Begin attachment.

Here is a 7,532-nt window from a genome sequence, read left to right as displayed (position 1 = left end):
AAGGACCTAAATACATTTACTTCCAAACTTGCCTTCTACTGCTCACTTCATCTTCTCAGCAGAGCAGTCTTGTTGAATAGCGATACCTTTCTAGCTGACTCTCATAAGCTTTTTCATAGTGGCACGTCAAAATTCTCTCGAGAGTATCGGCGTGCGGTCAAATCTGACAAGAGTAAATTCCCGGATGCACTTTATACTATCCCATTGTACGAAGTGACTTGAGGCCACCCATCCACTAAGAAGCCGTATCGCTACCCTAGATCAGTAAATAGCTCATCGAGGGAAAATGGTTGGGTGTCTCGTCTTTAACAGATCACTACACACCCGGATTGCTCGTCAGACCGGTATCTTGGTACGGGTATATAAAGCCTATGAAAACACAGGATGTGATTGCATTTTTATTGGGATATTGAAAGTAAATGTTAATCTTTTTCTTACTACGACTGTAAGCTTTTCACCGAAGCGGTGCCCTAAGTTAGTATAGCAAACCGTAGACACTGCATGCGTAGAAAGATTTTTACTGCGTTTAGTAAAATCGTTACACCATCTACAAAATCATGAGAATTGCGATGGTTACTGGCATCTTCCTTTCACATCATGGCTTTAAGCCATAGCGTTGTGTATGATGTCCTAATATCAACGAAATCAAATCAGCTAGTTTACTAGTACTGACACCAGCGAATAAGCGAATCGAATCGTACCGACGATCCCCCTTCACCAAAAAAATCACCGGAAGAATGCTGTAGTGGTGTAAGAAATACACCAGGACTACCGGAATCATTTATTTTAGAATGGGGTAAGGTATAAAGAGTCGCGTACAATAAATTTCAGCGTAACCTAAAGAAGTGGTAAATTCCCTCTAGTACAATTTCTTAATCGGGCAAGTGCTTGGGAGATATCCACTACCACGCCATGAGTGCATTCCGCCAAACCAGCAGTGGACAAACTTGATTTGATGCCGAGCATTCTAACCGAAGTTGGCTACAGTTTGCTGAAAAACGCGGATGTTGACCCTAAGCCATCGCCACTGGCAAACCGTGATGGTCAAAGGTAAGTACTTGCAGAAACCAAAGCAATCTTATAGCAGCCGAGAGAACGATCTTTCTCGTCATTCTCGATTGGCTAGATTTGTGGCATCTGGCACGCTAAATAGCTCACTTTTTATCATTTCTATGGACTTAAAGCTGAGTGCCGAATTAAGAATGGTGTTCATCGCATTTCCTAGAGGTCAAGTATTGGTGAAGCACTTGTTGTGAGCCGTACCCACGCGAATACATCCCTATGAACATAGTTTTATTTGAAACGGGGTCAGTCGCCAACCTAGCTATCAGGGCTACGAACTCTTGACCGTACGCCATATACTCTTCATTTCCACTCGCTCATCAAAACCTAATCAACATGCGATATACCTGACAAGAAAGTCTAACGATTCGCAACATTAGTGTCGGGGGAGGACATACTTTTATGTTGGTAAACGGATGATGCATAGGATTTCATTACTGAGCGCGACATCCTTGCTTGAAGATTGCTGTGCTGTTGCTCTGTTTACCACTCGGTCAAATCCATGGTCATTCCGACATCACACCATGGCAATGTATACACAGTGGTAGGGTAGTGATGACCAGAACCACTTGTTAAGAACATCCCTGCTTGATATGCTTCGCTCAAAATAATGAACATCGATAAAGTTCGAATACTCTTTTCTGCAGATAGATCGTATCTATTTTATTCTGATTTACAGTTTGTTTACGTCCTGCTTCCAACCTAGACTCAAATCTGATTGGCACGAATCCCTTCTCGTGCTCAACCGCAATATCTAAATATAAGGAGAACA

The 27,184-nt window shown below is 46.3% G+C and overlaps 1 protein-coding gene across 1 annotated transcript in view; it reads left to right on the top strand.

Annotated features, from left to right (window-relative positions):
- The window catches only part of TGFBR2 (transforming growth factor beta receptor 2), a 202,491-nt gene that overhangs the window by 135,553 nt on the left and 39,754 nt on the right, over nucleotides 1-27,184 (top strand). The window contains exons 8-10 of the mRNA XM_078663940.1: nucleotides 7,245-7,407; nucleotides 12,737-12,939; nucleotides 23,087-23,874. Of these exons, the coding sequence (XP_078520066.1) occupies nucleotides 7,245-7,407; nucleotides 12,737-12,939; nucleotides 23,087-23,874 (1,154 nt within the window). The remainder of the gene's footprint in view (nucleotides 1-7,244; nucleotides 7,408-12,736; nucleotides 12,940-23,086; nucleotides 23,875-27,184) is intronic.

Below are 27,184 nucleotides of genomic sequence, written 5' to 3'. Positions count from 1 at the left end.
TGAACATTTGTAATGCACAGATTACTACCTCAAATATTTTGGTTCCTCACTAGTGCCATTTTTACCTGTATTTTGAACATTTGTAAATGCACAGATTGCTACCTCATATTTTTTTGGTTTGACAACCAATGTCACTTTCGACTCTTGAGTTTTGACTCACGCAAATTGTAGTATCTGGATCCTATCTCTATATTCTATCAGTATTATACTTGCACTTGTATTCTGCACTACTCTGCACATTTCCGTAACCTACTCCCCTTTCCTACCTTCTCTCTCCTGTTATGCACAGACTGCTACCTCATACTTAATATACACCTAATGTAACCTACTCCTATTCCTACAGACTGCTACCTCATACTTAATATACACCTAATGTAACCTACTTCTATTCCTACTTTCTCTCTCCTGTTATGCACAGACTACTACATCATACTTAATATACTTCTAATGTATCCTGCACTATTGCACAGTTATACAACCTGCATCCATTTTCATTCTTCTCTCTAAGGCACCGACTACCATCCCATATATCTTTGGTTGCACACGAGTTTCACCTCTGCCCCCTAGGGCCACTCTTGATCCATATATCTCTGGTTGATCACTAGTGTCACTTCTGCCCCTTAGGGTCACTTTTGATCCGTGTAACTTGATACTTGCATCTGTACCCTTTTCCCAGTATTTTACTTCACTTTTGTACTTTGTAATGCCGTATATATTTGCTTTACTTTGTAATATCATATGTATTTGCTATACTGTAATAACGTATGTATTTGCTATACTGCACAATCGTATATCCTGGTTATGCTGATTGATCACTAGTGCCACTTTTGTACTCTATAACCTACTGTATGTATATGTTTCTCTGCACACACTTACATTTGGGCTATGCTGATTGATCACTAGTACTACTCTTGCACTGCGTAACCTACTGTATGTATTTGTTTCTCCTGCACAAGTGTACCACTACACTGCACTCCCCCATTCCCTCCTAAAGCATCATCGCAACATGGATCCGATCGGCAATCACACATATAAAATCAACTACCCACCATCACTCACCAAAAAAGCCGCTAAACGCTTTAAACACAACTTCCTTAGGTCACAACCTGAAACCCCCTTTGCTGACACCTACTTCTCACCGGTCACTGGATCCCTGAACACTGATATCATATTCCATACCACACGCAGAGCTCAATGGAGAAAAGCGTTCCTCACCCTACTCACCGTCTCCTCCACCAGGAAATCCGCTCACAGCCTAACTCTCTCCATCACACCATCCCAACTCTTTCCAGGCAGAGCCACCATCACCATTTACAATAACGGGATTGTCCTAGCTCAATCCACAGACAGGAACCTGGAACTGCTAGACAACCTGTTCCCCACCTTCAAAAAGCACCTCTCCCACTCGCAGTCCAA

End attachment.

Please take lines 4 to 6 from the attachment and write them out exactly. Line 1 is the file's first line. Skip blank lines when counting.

Annotated features, from left to right (window-relative positions):
- The window catches only part of TGFBR2 (transforming growth factor beta receptor 2), a 202,491-nt gene that overhangs the window by 135,553 nt on the left and 39,754 nt on the right, over nucleotides 1-27,184 (top strand). The window contains exons 8-10 of the mRNA XM_078663940.1: nucleotides 7,245-7,407; nucleotides 12,737-12,939; nucleotides 23,087-23,874. Of these exons, the coding sequence (XP_078520066.1) occupies nucleotides 7,245-7,407; nucleotides 12,737-12,939; nucleotides 23,087-23,874 (1,154 nt within the window). The remainder of the gene's footprint in view (nucleotides 1-7,244; nucleotides 7,408-12,736; nucleotides 12,940-23,086; nucleotides 23,875-27,184) is intronic.

Below are 27,184 nucleotides of genomic sequence, written 5' to 3'. Positions count from 1 at the left end.